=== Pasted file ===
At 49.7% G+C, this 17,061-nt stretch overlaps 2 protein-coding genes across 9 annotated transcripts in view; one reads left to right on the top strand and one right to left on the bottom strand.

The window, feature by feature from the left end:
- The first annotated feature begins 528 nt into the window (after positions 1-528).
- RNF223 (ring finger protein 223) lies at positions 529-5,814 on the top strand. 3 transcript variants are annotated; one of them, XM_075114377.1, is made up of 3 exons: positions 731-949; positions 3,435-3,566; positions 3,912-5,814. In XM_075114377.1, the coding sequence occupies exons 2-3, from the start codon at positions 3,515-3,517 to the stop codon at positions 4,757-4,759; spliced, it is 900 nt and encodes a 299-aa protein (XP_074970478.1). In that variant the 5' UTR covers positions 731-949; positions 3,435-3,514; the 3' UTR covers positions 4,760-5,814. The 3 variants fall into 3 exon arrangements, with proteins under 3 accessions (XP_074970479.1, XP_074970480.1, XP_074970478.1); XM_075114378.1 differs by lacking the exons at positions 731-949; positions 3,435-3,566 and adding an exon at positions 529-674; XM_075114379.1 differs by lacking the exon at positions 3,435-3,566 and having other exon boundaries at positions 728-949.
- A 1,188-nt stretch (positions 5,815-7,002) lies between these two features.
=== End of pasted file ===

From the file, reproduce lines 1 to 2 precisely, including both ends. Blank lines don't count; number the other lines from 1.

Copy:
At 49.7% G+C, this 17,061-nt stretch overlaps 2 protein-coding genes across 9 annotated transcripts in view; one reads left to right on the top strand and one right to left on the bottom strand.

The window, feature by feature from the left end: